Categories Earnings Call Transcripts, Technology

Microchip Technology Inc. (MCHP) Q4 2022 Earnings Call Transcript

MCHP Earnings Call - Final Transcript

Microchip Technology Inc.  (NASDAQ: MCHP) Q4 2022 earnings call dated May. 09, 2022

Corporate Participants:

J. Eric Bjornholt — Senior Vice President, Chief Financial Officer

Ganesh Moorthy — President & Chief Executive Officer

Steve Sanghi — Executive Chair

Analysts:

Joe Moore — Morgan Stanley — Analyst

Gary Mobley — Wells Fargo Securities — Analyst

Vivek Arya — Bank of America — Analyst

Tore Svanberg — Stifel — Analyst

Chris Caso — Raymond James — Analyst

Chris Danely — Citi — Analyst

William Stein — Truist Securities — Analyst

Harsh Kumar — Piper Sandler — Analyst

Christopher Rolland — Susquehanna — Analyst

Harlan Sur — JPMorgan — Analyst

Pradeep Ramani — UBS — Analyst

Ambrish Srivastava — BMO — Analyst

David O’Connor — BNP Paribas. — Analyst

Nik Todorov — Longbow Research — Analyst

Presentation:

Operator

Good day, everyone, and welcome to Microchip’s Fourth Quarter Fiscal 2022 Financial Results. As a reminder, today’s call is being recorded. At this time, I’d like to turn the call over to Microchip’s Chief Financial Officer, Mr. Eric Bjornholt. Please go ahead, sir.

J. Eric Bjornholt — Senior Vice President, Chief Financial Officer

Thanks, Sarah, and good afternoon everyone. During the course of this conference call, we will be making projections and other forward-looking statements regarding future events or the future financial performance of the company. We wish to caution you that such statements are predictions and that actual events or results may differ materially. We refer you to our press releases of today as well as our recent filings with the SEC that identify important risk factors that may impact Microchip’s business and results of operations. In attendance with me today are Ganesh Moorthy, Microchip’s President and CEO; Steve Sanghi, Microchip’s Executive Chair; and Sajid Daudi, Microchip’s Head of Investor Relations.

I will comment on our fourth quarter and full fiscal year 2022 financial performance. Ganesh will then provide commentary on our results and discuss the current business environment as well as our guidance and Steve will provide an update on our cash return strategy. We will then be available to respond to specific investor and analyst questions. We are including information in our press release and this conference call on various GAAP and non-GAAP measures. We have posted a full GAAP to non-GAAP reconciliation on our Investor Relations page of our website at www.microchip.com and included reconciliation information in our press release, which we believe you will find useful when comparing our GAAP and non-GAAP results. We have also also posted a summary of our outstanding debt and leverage metrics on our website.

I will now go through some of the operating results, including net sales, gross margin and operating expenses. Other than net sales, I will be referring to these results on a non-GAAP basis, which is based on expenses, part of the effects of our acquisition activities, share-based compensation and certain other adjustments, as described in our press release. Net sales in the March quarter were $1.844 billion, which was up 4.9% sequentially and near the high end of our quarterly guidance. We have posted a summary of our GAAP net sales by product line and geography, as well as our total end market demand on our website for your reference. Going forward, we will only be providing GAAP net sales by product line and geography, consistent with the standard practice by our peer companies. We will continue to provide information each quarter on changes in distribution inventory levels.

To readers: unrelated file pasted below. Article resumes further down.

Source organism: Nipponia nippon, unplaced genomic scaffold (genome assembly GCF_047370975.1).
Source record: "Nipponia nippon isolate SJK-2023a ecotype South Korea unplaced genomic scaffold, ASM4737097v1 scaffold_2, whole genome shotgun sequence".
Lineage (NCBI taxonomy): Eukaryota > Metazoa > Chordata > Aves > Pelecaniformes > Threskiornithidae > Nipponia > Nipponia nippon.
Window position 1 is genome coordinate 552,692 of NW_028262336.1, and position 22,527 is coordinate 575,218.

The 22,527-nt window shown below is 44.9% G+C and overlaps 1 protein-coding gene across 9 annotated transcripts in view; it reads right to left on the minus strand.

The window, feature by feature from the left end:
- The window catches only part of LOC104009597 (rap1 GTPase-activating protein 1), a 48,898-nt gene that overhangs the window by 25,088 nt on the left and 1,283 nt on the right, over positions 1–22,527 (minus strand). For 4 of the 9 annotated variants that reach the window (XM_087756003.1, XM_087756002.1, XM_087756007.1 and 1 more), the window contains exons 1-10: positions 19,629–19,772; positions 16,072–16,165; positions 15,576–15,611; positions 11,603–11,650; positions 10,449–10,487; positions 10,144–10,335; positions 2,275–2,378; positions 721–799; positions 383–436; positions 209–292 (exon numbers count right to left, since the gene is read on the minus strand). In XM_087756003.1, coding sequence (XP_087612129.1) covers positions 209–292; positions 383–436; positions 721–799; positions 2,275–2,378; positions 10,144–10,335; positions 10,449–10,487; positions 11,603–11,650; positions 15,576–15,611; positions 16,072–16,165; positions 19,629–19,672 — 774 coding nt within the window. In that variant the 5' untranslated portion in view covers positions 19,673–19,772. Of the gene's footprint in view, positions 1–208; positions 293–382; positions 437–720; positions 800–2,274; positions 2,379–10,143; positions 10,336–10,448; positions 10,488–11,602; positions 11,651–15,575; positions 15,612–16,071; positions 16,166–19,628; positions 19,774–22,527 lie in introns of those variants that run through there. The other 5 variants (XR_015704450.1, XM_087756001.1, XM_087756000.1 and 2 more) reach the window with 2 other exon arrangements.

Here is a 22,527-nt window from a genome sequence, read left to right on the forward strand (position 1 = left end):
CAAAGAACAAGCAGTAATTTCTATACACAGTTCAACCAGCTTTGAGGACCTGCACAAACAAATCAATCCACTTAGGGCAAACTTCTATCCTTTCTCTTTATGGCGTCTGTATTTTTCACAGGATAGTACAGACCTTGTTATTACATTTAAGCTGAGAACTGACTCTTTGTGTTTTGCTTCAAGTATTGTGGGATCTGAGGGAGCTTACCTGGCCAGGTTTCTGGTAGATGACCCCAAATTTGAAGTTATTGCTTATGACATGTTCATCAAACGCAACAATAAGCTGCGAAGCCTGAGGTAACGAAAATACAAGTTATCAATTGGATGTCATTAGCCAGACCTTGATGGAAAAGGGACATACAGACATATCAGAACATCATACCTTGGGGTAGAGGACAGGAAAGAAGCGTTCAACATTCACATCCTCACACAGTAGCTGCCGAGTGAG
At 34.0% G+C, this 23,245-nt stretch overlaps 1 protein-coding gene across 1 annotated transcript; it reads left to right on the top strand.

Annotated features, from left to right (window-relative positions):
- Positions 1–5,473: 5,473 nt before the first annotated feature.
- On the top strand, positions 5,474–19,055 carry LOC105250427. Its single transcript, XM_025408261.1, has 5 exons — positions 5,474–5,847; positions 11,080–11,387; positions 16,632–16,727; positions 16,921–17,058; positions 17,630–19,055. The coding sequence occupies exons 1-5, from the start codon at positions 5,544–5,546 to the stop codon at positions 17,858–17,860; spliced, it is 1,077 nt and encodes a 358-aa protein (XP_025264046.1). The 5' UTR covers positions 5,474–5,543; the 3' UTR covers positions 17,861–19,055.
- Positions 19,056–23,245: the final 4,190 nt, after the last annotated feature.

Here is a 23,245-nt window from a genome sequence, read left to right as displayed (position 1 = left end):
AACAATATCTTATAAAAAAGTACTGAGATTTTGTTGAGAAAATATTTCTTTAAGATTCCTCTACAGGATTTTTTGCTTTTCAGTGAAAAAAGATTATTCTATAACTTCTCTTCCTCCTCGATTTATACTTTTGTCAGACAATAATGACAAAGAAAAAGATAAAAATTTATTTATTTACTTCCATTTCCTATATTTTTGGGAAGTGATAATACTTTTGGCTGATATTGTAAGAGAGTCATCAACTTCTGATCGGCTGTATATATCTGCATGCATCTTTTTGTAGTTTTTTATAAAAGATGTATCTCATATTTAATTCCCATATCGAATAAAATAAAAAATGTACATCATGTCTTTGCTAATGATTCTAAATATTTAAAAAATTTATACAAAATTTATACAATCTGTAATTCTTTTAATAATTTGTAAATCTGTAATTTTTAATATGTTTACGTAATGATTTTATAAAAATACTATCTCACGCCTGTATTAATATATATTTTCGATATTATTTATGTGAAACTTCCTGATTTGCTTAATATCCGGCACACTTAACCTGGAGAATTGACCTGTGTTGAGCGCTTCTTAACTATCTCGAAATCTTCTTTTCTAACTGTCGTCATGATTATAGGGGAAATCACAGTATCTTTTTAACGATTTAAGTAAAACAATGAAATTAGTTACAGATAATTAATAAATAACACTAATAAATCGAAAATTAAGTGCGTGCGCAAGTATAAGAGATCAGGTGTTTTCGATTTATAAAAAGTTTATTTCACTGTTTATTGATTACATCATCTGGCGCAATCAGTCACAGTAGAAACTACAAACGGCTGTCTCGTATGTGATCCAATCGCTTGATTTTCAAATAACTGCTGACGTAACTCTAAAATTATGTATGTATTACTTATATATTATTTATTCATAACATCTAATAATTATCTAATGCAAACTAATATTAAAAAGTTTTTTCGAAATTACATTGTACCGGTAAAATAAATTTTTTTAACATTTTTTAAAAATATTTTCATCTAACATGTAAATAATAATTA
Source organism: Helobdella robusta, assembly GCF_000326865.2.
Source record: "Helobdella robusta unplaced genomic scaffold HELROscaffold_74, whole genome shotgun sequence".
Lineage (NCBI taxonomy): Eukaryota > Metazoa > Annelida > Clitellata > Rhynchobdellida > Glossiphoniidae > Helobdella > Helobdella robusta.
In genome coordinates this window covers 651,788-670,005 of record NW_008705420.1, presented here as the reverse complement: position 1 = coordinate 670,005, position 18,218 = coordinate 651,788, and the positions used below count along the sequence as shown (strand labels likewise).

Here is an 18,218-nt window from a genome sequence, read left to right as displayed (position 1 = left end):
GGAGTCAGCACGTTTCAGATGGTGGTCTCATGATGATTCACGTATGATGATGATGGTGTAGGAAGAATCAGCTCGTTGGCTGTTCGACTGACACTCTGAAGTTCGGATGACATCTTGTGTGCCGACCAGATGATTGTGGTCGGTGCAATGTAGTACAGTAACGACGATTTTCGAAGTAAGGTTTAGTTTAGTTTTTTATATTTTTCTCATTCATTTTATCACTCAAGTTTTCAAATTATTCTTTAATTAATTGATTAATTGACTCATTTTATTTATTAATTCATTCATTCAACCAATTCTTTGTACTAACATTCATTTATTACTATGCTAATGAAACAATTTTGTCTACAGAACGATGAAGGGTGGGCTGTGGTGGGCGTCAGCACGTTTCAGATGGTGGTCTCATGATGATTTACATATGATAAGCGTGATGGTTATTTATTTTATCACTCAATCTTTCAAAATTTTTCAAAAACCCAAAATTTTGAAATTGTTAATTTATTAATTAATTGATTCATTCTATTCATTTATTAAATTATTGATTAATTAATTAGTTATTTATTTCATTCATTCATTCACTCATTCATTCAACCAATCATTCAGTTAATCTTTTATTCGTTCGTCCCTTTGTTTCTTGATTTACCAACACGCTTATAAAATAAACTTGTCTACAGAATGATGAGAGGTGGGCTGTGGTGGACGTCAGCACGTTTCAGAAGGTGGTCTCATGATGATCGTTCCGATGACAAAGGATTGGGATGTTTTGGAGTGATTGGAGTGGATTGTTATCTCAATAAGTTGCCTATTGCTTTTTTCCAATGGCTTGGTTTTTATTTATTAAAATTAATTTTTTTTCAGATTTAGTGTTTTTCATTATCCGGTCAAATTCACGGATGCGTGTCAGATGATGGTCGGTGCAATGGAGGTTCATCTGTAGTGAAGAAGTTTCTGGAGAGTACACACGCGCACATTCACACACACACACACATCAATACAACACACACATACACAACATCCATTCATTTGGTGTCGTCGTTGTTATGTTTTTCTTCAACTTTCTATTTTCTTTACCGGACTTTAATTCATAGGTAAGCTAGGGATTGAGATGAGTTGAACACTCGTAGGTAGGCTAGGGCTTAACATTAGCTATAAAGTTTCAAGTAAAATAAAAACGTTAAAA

On a non-GAAP basis, gross margins were a record 66.6%, operating expenses were at 21.9% and operating income was a record 44.7%. Non-GAAP net income was a record $764.6 million. Non-GAAP earnings per diluted share was a record $1.35, $0.10 above the midpoint of our guidance, $0.07 of which was driven by favorable events in the March quarter, benefiting our cash tax expense. On a GAAP basis in the March quarter, gross margins were a record at 66.2%, total operating expenses were $670.9 million and included acquisition intangible amortization of $215.5 million, special charges of $9.1 million, $3.8 million of acquisition related and other costs and share-based compensation of $39 million. GAAP net income was $437.9 million or $0.77 per diluted share and was adversely impacted by an $11.8 million loss on debt settlement associated with our convertible debt refinancing activities.

Our March quarter GAAP tax expense was impacted by a variety of factors. Notably, the tax benefits recorded as a result of releasing the unrecognized tax benefit due to the closing of an audit in Europe. For fiscal year 2022, net sales were a record $6.82 billion and were up 25.4% from net sales in fiscal year 2021. On a non-GAAP basis, gross margins were a record 65.7%, operating expenses were 22.2% of sales and operating income was a record 43.5% of sales. Non-GAAP net income was a record $2.611 billion and EPS was a record at $4.61 per diluted share. On a GAAP basis, gross margins were a record 65.2%, operating expenses were 38.1% of sales and operating income was 27.1% of sales. Net income was $1.286 billion and EPS was $2.27 per diluted share.